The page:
Daegu, Korea - It was a bit of a gamble but it paid off in a perfect way for Robert Harting. Because of a niggling knee problem the defending Discus Throw champion decided to give it all at his first attempt.
Throwing a huge 68.48m he succeeded with these tactics and probably caused some shock among his closest rivals. Despite limping after some of his attempts he later managed to improve to 68.97m.
The 26-year-old, who had celebrated an emotional home win two years ago in Berlin, had done more than enough to defend his title and win his third medal at the World Championships. As a youngster Harting had already taken the silver medal in Osaka.
“The first throw was the decisive one. I did not expect though that I would be able to throw almost 69 metres today,” said Robert Harting. After his final attempt he kneed down to kiss the ring and then ripped his vest as he did when he won his other World Championships medals. “No,” he answered later one, when questioned if he would get trouble with the German federation’s sports sponsor.
Robert Harting is the third Discus Thrower in the history of the World Championships to defend his title. The last one who managed this was Virgilijus Alekna (Lithuania) in 2003 and 2005. Meanwhile Lars Riedel’s series remains unique. The German had taken four gold medals between 1991 and ’97 and then added a fifth in 2001.
But without doubt Robert Harting is in the footsteps of the greatest Discus Throwers of all time. Being just 26 years old and already that successful the athlete from Belrin has the potential to one day become a legend of his sport. After Daegu he will be the one beat at the London Olympic Games in a year’s time. Three years ago he had missed out on an Olympic medal, when he placed fourth in Beijing.
“Because of my recent knee problems it had been my aim to have a very good first attempt and try to impress the others. It was an advantage for me that I was the third thrower in the rounds – this was a great chance and I took it,” said Robert Harting.
“But I was very surprised that Piotr Malachowski was out after three rounds, because I had expected him to win a medal tonight. He had lost his rhythm, but I don’t know if there was another problem – probably there was, because he is very experienced and something like this would normally not happen to him. But it seems all of us had some sort of problems recently.”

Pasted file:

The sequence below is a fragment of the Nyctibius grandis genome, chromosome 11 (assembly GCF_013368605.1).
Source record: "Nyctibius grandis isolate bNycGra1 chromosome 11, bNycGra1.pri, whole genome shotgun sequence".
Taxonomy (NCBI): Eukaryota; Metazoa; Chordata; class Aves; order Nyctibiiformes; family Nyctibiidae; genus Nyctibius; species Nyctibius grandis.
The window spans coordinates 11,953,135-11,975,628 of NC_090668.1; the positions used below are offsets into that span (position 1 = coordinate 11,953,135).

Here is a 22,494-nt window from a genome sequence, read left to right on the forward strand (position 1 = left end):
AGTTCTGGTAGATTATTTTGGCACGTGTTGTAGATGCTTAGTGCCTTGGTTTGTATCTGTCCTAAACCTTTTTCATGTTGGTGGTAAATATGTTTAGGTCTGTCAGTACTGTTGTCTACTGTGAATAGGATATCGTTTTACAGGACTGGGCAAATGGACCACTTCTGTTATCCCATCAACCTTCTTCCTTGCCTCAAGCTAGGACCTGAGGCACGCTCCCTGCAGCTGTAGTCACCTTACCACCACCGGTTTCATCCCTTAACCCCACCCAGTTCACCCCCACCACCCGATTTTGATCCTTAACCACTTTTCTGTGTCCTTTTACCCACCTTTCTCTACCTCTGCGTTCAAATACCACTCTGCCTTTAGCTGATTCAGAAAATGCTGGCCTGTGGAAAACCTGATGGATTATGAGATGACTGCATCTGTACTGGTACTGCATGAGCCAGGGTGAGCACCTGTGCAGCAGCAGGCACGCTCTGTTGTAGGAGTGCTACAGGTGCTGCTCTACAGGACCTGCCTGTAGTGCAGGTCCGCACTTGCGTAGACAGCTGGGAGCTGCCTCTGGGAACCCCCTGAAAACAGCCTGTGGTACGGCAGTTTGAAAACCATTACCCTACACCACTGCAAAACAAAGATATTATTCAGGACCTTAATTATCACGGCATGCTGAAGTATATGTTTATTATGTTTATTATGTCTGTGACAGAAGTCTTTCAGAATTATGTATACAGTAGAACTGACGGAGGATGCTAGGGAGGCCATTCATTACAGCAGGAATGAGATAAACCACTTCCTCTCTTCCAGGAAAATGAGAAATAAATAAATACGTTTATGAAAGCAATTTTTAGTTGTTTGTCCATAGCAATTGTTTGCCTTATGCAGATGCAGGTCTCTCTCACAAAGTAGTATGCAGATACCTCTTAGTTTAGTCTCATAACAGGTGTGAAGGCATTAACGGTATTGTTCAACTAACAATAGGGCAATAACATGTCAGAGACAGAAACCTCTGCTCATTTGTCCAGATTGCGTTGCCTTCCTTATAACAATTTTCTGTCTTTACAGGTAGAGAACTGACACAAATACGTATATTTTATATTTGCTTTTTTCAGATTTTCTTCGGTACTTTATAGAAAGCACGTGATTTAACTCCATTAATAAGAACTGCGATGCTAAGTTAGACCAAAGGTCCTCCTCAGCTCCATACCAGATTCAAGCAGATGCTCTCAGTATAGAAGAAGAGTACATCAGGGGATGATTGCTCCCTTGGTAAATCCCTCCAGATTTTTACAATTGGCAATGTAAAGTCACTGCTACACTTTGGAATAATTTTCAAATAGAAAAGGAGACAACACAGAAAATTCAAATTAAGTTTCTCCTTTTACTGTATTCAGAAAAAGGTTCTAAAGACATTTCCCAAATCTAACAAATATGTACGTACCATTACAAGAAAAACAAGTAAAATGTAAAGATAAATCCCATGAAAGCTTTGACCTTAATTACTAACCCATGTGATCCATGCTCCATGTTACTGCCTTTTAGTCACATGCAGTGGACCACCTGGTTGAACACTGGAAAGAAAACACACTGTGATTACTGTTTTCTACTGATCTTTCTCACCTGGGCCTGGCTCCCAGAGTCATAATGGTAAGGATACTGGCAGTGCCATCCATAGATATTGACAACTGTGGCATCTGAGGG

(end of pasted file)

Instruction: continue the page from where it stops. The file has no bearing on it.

Robert Harting developed problems at a tendon in his left knee around ten weeks ago. “This started after the Paris Diamond League Meeting.” In Daegu he had to get three pain killing injections before the qualification on Monday and then another three before the final on Tuesday.
“After Paris I thought may be I will not be able to defend my title in Daegu. But then I took some medicine – actually I took three times more than I should have done – and it got better,” explained Robert Harting, who limped to the victory ceremony and then on to the press conference.
“I will have to get a better scan of my knee when I am back in Berlin and then we can decide what has to be done,” said Robert Harting, who was raised in Cottbus very near to the border with Poland. “Somehow I have to do some training to get ready for the Diamond League Final. We will see how this goes.”
While Robert Harting is usually presenting himself as the rough guy he showed a different character when questioned by a small group of journalists after the official press conference.
He was sentimental when he spoke about his injury, the preparation for the Olympic Games in London and about a tragic experience: He explained that he dedicated his second World Championships’ win to a friend, who had died in combat in Afghanistan earlier this year.
As a number of German elite athletes Robert Harting belongs to a special sports section of the German army (Bundeswehr). The athletes have to go to the army for training from time to time and it was there that he had met the friend. “I have never been at a funeral – it was a tough experience,” said Robert Harting,
His 20 year-old brother Christoph is a Discus Thrower as well, who placed fifth at the German Championships. They share the same experienced coach, Werner Goldmann. So there could be two Hartings in one World Championship in the future.
Despite his injury problems Robert Harting, who had done multiple events first when he started with athletics at the age of 13, has always been very determined and kept being optimistic before competing in Daegu. This was revealed by German High Jumper Raul Spank, who shares the flat with Robert Harting in the athletes’ village.
“On the blackboard in our flat Robert had pinned up a note reading: ‘The others are here to loose!’” said Raul Spank and added: “Robert has got so much energy – it is really amazing and you somehow get infected by this.”
It remains to be seen what sort of an effect this may have on Raul Spank. The High Jump final will be on Thursday.
Jörg Wenig for the IAAF